1. The fact remains DL doesn’t have mainline pilot base out of BOS. That’s all you need to know about how they view BOS. it’s a space constrained airport where they have a clear limit on how much they can grow. It’s a market they started to grow with the justification of TATL traffic and business traffic. Both are down big time. The fact is DL simply has much reduced fleet size and pilot base than it did pre-COVID. That has real implication on how quickly it can recover to pre-COVID fleet size and block hours. DL’s PR message of hiring 1000 pilots in a year sounded like a lot until you factor in that they lost over 2000 pilots from early outs last year. DL is going to have to live with its cost cutting decisions for many years.

              Even with what I think is conservative fleet planning on B6’s behalf, they are still going to be up 22 aircraft and probably around 500 pilots by the end of this year vs end of 2019. They have enough aircraft coming in to carry forward their NYC growth plan over the next year and come back to Boston the year after. it’s not a problem. They wouldn’t make this move if they were actually concerned about their long term position at Boston.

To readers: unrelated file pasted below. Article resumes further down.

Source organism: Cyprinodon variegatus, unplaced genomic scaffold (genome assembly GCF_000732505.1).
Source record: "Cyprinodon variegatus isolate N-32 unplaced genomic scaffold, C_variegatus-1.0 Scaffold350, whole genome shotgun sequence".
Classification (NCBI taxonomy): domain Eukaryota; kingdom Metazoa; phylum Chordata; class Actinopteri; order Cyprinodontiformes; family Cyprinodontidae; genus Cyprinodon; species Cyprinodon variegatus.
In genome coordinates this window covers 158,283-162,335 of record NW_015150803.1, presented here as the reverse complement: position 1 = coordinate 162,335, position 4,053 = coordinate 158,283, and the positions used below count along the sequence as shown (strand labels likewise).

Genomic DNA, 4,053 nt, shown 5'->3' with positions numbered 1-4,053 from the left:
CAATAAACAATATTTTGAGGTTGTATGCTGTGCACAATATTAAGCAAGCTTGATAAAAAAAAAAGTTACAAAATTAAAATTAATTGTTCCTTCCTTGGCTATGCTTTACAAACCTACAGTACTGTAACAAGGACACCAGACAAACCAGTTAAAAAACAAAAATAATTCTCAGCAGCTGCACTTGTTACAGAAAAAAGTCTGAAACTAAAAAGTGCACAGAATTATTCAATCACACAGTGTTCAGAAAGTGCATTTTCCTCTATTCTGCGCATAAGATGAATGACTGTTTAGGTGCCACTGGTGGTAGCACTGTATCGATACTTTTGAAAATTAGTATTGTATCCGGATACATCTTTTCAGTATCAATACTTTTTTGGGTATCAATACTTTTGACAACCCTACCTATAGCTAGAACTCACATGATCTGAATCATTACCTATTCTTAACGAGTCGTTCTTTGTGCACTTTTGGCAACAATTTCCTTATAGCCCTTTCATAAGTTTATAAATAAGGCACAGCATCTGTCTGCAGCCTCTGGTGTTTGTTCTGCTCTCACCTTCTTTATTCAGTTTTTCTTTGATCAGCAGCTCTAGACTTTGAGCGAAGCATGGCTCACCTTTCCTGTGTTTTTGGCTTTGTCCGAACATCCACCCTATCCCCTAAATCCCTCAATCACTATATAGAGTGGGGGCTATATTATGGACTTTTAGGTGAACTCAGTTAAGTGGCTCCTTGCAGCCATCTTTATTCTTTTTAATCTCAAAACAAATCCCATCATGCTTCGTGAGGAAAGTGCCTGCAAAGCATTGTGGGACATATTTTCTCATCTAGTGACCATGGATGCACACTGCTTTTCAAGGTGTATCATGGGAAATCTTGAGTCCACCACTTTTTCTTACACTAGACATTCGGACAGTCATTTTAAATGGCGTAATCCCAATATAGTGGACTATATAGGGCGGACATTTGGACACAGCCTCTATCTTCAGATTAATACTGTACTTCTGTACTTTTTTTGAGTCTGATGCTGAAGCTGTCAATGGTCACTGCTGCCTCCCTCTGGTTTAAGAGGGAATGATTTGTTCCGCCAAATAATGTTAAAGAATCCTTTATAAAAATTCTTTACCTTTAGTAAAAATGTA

Take a look at the number of flights and capacity scheduled out of NYC this summer. B6 is up big time in NYC vs 2019. DL is down big time. Don’t give me this DL maintaining market share nonsense. They have lost market share for the very clear reason that business traffic is still down in the northeast.

              NK is the biggest threat facing B6 for the next few years. If you cannot figure that out, that means you simply haven’t realized that things have changed since COVID hit.

            2. FC